I know that at the time this didn't register as a real threat at all (as I already had control of both his wrists/hands at that point) and I still think it was a bluff, but what if it wasn't? Maybe a much better course of action would have been to just lock my car doors and not get involved in any violent situation. At the time I remember I was worried about damage to my car, which is a stupid reason to risk my life. However, I'm still happy with what I did because I think a lot of people get away with being assholes and I'm glad I was able to give the guy the scare he deserved (more on this later). If I was giving someone advice though, I'd say lock your doors.
- What a bizarre environment to have a fight -
When most people think of real fights they think of alleyways or inside/outside nightclubs, but this happened across the front seats of my car! I guess this shows the randomness of events and it brings to the fore how useful the skills jiu-jitsu gives you are. I can't really think of any situation/environment where jiu-jitsu wouldn't be usable, whereas striking or throwing arts always need some room to work.
- Adrenaline is hard to overcome -
I had competed a fair few times before this incident and had got to the point that adrenaline was no longer a big factor in competitions. However, after the fight was over my hands were shaking... not badly but it wasn't minor either. Now adrenaline has it's advantages, boosting speed and strength, but I think for someone with a good level of fighting ability it is much more of a negative (tunnel vision, lack of clarity of thought, a risk of burning yourself out etc). The only way to overcome this would be to get used to it, meaning you'd need to regularly be involved in real fights... not something I would suggest. An important issue arising from this is how many self defence instructors teach people without having experience of adrenaline in a real situation themselves? I think that without experiencing it, it's hard to advise people on how to deal with it.
- Most situations can probably be avoided -
The first paragraph of the story is not entirely accurate... he did cut me up and I beeped my horn but then he stuck his fingers up at me and I returned the favour with one finger. Maybe if I had just ignored him and let him drive off in anger nothing would have happened? Plus as I said above, when it did happen I could have just locked my car doors.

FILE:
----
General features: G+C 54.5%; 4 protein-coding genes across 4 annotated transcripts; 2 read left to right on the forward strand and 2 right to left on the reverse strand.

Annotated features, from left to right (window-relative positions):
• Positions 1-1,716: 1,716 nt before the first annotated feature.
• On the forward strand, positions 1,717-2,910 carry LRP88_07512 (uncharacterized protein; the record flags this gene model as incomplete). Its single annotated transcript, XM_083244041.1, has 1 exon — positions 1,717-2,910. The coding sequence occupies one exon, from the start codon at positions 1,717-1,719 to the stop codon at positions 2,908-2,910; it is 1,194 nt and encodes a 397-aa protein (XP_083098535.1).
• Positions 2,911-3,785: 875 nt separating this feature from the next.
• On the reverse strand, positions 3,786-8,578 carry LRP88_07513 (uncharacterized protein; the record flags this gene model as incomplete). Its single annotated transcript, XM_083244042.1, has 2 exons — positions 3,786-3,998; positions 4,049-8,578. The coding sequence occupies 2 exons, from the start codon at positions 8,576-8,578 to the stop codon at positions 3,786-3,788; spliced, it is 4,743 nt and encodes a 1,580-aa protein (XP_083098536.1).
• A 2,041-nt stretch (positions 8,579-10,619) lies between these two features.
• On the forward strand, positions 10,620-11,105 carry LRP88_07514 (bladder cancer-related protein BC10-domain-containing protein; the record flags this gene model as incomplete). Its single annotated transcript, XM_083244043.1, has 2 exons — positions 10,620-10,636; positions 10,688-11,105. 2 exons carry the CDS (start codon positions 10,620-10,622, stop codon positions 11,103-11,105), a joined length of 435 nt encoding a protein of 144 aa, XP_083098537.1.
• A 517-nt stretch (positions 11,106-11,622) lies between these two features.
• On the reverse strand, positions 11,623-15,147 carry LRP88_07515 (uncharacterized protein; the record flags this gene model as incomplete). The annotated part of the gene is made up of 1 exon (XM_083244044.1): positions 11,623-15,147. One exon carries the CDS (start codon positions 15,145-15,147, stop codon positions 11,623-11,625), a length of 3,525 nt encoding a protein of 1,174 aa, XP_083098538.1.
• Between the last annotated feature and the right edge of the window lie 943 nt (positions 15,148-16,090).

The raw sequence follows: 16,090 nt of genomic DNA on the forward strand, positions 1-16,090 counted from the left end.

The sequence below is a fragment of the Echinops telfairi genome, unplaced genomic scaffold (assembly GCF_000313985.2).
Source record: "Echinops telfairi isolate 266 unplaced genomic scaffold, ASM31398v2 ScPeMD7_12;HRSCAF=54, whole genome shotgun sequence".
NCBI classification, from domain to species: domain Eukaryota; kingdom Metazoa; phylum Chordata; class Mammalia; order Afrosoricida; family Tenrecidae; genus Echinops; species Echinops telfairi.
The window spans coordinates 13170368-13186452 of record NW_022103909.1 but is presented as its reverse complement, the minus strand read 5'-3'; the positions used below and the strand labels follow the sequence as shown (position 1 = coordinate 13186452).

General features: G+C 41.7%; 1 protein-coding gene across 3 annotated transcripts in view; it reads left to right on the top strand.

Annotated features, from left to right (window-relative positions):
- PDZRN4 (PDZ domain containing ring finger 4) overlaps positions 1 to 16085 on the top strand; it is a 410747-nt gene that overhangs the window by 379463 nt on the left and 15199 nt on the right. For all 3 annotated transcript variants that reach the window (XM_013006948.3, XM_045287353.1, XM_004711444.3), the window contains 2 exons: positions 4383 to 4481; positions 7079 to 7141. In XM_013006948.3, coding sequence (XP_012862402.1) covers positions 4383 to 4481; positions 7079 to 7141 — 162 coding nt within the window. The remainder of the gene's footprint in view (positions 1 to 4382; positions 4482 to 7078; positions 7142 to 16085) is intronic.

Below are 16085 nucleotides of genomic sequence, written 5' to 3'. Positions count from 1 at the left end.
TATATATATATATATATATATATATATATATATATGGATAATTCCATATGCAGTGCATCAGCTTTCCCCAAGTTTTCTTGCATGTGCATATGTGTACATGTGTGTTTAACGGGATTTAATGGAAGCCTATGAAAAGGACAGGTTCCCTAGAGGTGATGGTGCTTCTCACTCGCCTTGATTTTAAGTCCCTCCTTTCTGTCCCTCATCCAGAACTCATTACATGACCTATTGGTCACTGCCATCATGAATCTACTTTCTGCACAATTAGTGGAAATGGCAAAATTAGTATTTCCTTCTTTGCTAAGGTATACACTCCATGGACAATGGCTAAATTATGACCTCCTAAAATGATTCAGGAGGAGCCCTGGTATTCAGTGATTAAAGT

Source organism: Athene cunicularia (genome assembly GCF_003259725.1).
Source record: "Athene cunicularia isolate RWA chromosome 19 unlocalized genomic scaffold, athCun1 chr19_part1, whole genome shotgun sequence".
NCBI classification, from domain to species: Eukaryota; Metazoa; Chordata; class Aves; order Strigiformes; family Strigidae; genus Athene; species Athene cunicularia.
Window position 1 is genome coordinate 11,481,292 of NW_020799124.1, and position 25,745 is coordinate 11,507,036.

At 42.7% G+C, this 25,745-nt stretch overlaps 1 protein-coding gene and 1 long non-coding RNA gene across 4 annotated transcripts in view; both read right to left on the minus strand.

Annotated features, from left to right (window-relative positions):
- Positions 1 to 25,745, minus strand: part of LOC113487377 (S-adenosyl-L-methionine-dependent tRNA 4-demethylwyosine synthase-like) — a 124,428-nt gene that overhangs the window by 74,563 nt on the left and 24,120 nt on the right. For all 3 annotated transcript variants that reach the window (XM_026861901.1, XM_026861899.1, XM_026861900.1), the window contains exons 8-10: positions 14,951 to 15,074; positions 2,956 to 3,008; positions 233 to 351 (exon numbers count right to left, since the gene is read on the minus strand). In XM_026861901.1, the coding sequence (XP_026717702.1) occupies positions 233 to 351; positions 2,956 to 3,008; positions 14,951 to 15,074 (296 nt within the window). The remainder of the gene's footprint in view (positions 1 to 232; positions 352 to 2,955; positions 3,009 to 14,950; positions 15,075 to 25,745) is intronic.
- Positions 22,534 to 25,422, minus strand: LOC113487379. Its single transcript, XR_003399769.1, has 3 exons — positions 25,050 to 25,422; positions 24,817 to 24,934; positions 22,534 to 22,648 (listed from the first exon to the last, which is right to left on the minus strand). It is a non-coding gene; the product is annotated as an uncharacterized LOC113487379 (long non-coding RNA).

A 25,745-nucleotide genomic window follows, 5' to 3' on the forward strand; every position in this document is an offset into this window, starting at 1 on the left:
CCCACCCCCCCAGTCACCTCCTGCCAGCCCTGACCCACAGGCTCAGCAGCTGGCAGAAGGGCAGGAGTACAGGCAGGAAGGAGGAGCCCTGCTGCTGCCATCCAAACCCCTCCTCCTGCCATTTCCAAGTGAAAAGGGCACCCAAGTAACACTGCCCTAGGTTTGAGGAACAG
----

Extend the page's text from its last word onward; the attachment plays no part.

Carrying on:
- Do I have any regrets/would I do anything differently? -
It will sound really bad to some people I'm sure, but I will be honest... I kind of wish I had choked the guy out cold or given him a couple of elbow strikes inside the triangle. Not because I like being violent but I just think the guy deserved it; he'd been the one driving like an idiot and he'd started the fight. Really though, with him saying he had his daughter with him there was no way I could have done those things.
My biggest regret is that I had my phone in my pocket and could have easily taken it out to take photos or even videos... maybe even a video interview with him in the triangle?! Another problem of adrenaline though, the thought didn't even cross my mind at the time.
- The good points -
I think the obvious one is that I was unharmed. I also managed to avoid having my car damaged, saving myself any repair bills.
Sounds a bit stupid but I was really happy when it was over and I remembered I'd put my hazards on as it shows that I could still think clearly during the lead up.
I didn't get in any trouble from it which was definitely a good result, I think if I had given him a beating I'd have at least been in danger of legal repercussions if not ended up being charged. Not only would that have been bad personally, but from a professional point of view, with jiu-jitsu now being my job, it could have been disastrous.
Jiu-jitsu worked! Beyond anything this proved to me that people who don't know any grappling will have no idea what is happening to them until it's way too late. I used the most basic spider guard triangle set-up and I even got stuck at one point because it was hard to clear my foot across the back of his head as my shoe got stuck against the ceiling of my car. It was easy though, the guy obviously had no idea whatsoever that I was even trying to set something up.
So that's it for my meandering thoughts on the subject of self defence and jiu-jitsu. I've trained a lot of jiu-jitsu and I've had one real fight. I'd recommend doing your best to avoid real fights and training lots of jiu-jitsu! :)